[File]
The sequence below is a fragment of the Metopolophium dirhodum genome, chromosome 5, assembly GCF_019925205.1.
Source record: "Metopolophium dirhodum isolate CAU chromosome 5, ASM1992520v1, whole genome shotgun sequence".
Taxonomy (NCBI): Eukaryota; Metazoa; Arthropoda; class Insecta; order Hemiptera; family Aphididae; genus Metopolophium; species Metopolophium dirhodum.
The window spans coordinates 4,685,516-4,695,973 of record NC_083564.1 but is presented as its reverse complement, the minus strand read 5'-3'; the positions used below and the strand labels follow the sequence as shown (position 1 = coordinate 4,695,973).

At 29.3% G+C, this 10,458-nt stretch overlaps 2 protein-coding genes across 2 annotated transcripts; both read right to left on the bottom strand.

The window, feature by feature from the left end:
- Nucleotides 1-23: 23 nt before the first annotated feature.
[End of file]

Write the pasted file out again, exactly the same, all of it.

The sequence below is a fragment of the Metopolophium dirhodum genome, chromosome 5, assembly GCF_019925205.1.
Source record: "Metopolophium dirhodum isolate CAU chromosome 5, ASM1992520v1, whole genome shotgun sequence".
Taxonomy (NCBI): Eukaryota; Metazoa; Arthropoda; class Insecta; order Hemiptera; family Aphididae; genus Metopolophium; species Metopolophium dirhodum.
The window spans coordinates 4,685,516-4,695,973 of record NC_083564.1 but is presented as its reverse complement, the minus strand read 5'-3'; the positions used below and the strand labels follow the sequence as shown (position 1 = coordinate 4,695,973).

At 29.3% G+C, this 10,458-nt stretch overlaps 2 protein-coding genes across 2 annotated transcripts; both read right to left on the bottom strand.

The window, feature by feature from the left end:
- Nucleotides 1-23: 23 nt before the first annotated feature.